5 Mistakes Buyers Make In A Hot Market By Greg & Lisa Doyle, J. Rockcliff Realtors

While home prices are nowhere near
their peak of 6 or 7 years ago, the
nationwide data is clear – the housing
market is getting hotter than at any time
since the recession.

The Census Bureau recently revealed
that new home starts rose 6.9% in early
summer to their highest level in four
years – up 23.6% from a year before.
Additionally, the number of home sales
pending rose 9.5 percent year-over-year
from June 2011 to June 2012, as
reported by the National Association of
Realtors.

Given this rapid turn of the market,
what is a buyer to do? Maybe take a new
approach to prepping for the hot market
house hunt. Here are five hot market
mistakes home buyers should avoid
making:

1. Acting out of desperation. Deep
inhale…and exhale. It is extremely easy
to get caught up in the lightning-fast pace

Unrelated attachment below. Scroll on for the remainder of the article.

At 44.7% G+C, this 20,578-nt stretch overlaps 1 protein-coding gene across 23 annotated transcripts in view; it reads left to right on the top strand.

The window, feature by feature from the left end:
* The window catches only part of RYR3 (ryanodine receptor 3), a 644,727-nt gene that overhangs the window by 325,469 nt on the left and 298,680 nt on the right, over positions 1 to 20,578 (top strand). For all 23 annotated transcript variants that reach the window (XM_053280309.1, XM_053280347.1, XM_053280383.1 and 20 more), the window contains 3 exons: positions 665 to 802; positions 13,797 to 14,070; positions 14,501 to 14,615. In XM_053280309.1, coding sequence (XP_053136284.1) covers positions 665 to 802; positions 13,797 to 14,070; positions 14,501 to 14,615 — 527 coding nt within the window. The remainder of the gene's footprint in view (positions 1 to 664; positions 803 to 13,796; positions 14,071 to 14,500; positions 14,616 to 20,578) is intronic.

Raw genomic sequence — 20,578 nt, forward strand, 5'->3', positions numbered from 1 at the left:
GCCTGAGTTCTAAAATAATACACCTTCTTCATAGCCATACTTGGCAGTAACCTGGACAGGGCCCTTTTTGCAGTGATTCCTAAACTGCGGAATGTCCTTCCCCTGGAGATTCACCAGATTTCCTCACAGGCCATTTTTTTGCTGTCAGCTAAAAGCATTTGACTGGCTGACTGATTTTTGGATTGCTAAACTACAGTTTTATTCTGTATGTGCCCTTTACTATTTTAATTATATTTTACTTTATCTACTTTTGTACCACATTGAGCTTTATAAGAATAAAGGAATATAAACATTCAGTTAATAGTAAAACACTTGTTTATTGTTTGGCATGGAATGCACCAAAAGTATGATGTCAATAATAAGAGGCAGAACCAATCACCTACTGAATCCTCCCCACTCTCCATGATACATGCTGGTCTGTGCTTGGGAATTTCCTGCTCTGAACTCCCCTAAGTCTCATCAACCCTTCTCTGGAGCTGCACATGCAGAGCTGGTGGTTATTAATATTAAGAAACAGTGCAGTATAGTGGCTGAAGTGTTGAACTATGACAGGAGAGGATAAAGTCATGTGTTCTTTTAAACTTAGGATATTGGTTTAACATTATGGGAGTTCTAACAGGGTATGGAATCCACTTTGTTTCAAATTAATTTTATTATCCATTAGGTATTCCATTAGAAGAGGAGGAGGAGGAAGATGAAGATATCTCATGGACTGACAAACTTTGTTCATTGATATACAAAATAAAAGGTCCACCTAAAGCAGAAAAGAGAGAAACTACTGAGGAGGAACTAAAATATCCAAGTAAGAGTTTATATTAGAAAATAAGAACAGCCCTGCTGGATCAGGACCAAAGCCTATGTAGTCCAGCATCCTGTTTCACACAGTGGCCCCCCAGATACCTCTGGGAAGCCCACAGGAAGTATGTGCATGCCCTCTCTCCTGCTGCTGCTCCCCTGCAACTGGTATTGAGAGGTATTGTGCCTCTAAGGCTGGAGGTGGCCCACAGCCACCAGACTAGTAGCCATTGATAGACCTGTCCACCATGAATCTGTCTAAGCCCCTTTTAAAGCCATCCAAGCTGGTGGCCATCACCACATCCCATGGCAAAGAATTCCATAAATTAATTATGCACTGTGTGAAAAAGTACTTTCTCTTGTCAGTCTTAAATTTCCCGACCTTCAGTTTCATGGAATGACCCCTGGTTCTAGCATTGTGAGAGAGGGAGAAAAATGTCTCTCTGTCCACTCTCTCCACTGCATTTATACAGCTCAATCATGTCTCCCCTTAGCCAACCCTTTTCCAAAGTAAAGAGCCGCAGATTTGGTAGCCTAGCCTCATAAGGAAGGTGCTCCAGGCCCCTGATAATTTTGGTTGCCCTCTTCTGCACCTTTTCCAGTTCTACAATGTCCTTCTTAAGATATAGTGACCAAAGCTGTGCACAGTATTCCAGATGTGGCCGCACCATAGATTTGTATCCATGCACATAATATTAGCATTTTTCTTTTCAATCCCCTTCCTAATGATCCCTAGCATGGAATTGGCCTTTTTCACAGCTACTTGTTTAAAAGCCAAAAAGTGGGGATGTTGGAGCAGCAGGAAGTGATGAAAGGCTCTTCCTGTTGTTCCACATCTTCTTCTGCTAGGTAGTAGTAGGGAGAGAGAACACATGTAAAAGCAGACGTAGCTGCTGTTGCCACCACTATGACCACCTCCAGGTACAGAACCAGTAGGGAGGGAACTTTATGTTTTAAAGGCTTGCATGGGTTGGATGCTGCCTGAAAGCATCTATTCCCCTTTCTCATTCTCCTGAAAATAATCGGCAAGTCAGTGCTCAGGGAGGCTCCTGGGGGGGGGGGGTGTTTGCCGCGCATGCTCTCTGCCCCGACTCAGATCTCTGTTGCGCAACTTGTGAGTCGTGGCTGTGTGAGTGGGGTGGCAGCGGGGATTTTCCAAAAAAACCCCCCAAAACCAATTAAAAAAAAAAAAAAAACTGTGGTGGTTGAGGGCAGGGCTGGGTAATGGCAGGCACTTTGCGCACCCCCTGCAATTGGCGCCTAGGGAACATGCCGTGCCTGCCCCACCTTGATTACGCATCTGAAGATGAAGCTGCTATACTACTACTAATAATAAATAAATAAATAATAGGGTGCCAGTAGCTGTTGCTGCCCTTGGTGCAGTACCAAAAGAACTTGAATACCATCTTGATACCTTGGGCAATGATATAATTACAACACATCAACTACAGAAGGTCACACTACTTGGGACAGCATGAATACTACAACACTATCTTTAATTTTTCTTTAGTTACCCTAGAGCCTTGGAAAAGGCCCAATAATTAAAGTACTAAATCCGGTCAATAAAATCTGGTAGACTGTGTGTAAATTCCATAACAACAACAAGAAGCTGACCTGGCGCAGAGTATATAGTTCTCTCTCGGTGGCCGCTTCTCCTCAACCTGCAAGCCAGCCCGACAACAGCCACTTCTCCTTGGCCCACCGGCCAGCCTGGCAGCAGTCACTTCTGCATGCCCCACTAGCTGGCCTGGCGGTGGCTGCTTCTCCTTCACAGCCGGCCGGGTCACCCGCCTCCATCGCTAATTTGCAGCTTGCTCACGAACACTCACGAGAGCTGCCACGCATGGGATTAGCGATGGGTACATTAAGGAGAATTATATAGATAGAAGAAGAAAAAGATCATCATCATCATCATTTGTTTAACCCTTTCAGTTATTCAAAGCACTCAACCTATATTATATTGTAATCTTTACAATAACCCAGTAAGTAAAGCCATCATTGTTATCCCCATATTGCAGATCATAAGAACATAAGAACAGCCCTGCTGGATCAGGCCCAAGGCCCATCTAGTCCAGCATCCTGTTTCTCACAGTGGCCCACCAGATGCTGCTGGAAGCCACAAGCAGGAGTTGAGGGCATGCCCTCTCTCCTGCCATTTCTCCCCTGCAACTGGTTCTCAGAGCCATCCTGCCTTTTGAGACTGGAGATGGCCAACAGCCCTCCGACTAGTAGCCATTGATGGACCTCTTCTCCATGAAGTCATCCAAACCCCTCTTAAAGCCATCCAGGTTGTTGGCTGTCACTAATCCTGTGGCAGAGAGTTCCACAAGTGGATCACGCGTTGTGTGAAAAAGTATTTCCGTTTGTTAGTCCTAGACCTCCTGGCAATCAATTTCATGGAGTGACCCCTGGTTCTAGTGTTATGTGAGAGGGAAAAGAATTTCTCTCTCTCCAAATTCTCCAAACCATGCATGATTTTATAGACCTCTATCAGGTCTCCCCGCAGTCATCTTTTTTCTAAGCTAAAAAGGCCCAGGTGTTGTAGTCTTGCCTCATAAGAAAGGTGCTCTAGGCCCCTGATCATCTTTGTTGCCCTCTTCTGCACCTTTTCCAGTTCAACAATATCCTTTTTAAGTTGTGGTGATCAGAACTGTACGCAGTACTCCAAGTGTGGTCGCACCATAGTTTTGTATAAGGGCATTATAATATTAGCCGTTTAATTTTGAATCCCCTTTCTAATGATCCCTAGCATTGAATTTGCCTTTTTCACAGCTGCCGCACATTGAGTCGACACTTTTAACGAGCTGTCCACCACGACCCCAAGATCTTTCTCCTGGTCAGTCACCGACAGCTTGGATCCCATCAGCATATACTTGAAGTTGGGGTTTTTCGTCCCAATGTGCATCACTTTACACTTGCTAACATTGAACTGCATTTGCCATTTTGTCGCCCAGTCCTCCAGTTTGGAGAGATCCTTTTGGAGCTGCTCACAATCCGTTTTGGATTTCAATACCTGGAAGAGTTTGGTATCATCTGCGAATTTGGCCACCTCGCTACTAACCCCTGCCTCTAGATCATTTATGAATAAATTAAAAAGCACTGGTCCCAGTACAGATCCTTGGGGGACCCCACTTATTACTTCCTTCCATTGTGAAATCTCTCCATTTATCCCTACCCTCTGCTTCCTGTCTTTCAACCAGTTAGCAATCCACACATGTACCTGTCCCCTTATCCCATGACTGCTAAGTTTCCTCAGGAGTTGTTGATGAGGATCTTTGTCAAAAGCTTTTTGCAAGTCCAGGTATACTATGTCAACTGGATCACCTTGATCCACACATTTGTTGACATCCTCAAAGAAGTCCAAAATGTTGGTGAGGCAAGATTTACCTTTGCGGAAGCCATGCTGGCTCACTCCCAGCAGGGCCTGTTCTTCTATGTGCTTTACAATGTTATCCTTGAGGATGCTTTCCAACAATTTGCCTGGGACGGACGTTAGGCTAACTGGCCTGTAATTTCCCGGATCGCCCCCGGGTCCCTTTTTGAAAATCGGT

at which the great homes come on and off
your local market, growing panicked and
even desperate – especially when you see
‘just-right’ homes go from ‘New’ to
‘Pending’ status before you can even get
an appointment to see them!
But know this: desperation has no
place in a home buying transaction. Panic
does nothing but cause people to make
impulsive and otherwise unwise decisions,
ranging from talking themselves into a
home that is not quite what they really
want, to paying way more than they can
truly afford to spend.
If you are in the market for a home,
and your local market is so hot it is
along.

On a hot real estate market, hesitation
can be costly. You can end up in a
multiple offer situation where you would
have been the only offer a few days
prior, or can even end up losing out on a
property entirely because another, more
decisive buyer swoops the place right out
from under your nose.

Morals of the story: Make sure you
maintain a current loan approval in place
at all times – you should not be out house
hunting if you do not have a current loan
approval. And, for those new to the
house hunt, go to as many open houses as
possible, even when you are not
completely in love with the listings you are
seeing online. Once you have seen a
good number of homes, you will have
more material against which to compare
every other home you see.

3. Ignoring the market entirely. It is best
to make your real estate decisions based
on what is happening (and what is
forecasted to be happening in the next 5-
10 years) in your family, your career and
your life. That said, when it comes time to
execute your decision to buy, it is